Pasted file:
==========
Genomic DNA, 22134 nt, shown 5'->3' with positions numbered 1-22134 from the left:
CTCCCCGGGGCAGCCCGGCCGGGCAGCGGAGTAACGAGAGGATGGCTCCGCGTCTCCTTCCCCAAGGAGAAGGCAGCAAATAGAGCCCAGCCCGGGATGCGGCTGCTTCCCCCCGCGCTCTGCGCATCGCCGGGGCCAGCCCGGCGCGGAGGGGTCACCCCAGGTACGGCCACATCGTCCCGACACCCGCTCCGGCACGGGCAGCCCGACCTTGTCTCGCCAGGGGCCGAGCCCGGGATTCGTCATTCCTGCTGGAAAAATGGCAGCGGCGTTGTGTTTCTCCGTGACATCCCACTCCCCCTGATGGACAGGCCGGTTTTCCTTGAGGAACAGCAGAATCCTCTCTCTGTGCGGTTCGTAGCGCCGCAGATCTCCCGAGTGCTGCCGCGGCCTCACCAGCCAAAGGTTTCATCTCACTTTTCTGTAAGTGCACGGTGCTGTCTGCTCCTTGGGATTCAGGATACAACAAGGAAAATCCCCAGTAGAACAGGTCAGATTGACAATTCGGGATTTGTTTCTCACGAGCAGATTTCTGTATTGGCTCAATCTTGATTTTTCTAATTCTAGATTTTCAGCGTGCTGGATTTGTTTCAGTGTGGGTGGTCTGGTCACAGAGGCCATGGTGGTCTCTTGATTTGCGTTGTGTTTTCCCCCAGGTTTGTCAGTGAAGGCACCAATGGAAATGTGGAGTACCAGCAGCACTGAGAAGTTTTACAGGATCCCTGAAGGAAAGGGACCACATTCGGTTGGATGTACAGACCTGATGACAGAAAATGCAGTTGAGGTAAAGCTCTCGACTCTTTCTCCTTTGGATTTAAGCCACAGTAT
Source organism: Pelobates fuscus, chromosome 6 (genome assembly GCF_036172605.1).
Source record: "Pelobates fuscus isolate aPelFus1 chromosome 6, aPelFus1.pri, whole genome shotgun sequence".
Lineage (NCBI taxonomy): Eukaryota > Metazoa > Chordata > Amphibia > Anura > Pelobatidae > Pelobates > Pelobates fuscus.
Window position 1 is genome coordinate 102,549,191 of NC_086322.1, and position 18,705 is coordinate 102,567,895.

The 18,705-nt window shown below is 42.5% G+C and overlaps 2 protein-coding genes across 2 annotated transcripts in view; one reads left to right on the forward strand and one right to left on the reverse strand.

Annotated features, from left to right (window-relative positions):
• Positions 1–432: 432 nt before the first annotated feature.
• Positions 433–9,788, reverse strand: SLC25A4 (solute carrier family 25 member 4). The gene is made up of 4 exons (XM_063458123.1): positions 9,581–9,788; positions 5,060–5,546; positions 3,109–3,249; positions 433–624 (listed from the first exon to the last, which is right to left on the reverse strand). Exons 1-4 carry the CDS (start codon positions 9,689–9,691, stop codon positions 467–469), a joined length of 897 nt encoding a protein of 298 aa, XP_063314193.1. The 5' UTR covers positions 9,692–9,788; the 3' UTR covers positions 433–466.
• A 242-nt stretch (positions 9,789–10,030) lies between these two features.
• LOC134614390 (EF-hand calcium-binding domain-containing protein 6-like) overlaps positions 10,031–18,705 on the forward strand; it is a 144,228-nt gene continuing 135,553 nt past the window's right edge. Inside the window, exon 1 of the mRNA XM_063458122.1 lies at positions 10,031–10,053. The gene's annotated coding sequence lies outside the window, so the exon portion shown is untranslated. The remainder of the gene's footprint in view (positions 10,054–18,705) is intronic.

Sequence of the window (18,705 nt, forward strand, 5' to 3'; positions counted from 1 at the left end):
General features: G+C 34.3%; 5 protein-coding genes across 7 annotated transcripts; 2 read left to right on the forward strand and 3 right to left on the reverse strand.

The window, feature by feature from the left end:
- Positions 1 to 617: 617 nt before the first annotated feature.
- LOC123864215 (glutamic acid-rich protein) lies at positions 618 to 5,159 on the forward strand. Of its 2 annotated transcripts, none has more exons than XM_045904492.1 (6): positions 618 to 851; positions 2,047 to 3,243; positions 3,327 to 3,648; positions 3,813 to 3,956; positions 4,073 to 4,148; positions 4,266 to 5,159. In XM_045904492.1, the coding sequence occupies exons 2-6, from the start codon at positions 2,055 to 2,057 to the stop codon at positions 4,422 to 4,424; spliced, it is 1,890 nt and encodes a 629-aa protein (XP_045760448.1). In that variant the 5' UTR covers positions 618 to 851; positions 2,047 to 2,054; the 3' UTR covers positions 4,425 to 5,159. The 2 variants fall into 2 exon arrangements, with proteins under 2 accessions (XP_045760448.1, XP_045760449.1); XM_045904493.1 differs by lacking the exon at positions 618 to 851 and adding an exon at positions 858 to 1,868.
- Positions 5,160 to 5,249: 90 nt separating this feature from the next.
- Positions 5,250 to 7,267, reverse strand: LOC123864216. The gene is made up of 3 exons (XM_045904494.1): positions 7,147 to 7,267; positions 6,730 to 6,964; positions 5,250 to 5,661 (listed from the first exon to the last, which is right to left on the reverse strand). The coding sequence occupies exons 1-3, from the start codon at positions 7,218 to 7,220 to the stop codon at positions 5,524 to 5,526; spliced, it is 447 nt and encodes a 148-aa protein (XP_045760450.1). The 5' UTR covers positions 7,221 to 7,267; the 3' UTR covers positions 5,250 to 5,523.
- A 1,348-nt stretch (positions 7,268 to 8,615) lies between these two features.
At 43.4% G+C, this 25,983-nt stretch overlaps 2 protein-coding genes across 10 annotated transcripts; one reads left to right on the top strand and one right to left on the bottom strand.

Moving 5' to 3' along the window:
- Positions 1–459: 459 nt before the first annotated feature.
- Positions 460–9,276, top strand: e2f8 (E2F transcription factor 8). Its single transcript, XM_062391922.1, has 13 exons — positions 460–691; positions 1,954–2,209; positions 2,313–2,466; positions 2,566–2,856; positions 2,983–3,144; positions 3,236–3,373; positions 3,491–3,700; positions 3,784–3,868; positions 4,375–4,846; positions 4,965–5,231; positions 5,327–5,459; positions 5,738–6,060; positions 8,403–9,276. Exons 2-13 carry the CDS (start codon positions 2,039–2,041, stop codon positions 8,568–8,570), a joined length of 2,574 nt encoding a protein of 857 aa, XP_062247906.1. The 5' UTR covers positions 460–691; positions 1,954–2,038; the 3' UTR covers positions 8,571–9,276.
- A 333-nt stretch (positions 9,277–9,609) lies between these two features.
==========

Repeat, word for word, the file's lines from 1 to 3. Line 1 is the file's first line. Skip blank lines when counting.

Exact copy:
Genomic DNA, 22134 nt, shown 5'->3' with positions numbered 1-22134 from the left:
CTCCCCGGGGCAGCCCGGCCGGGCAGCGGAGTAACGAGAGGATGGCTCCGCGTCTCCTTCCCCAAGGAGAAGGCAGCAAATAGAGCCCAGCCCGGGATGCGGCTGCTTCCCCCCGCGCTCTGCGCATCGCCGGGGCCAGCCCGGCGCGGAGGGGTCACCCCAGGTACGGCCACATCGTCCCGACACCCGCTCCGGCACGGGCAGCCCGACCTTGTCTCGCCAGGGGCCGAGCCCGGGATTCGTCATTCCTGCTGGAAAAATGGCAGCGGCGTTGTGTTTCTCCGTGACATCCCACTCCCCCTGATGGACAGGCCGGTTTTCCTTGAGGAACAGCAGAATCCTCTCTCTGTGCGGTTCGTAGCGCCGCAGATCTCCCGAGTGCTGCCGCGGCCTCACCAGCCAAAGGTTTCATCTCACTTTTCTGTAAGTGCACGGTGCTGTCTGCTCCTTGGGATTCAGGATACAACAAGGAAAATCCCCAGTAGAACAGGTCAGATTGACAATTCGGGATTTGTTTCTCACGAGCAGATTTCTGTATTGGCTCAATCTTGATTTTTCTAATTCTAGATTTTCAGCGTGCTGGATTTGTTTCAGTGTGGGTGGTCTGGTCACAGAGGCCATGGTGGTCTCTTGATTTGCGTTGTGTTTTCCCCCAGGTTTGTCAGTGAAGGCACCAATGGAAATGTGGAGTACCAGCAGCACTGAGAAGTTTTACAGGATCCCTGAAGGAAAGGGACCACATTCGGTTGGATGTACAGACCTGATGACAGAAAATGCAGTTGAGGTAAAGCTCTCGACTCTTTCTCCTTTGGATTTAAGCCACAGTAT
Source organism: Pelobates fuscus, chromosome 6 (genome assembly GCF_036172605.1).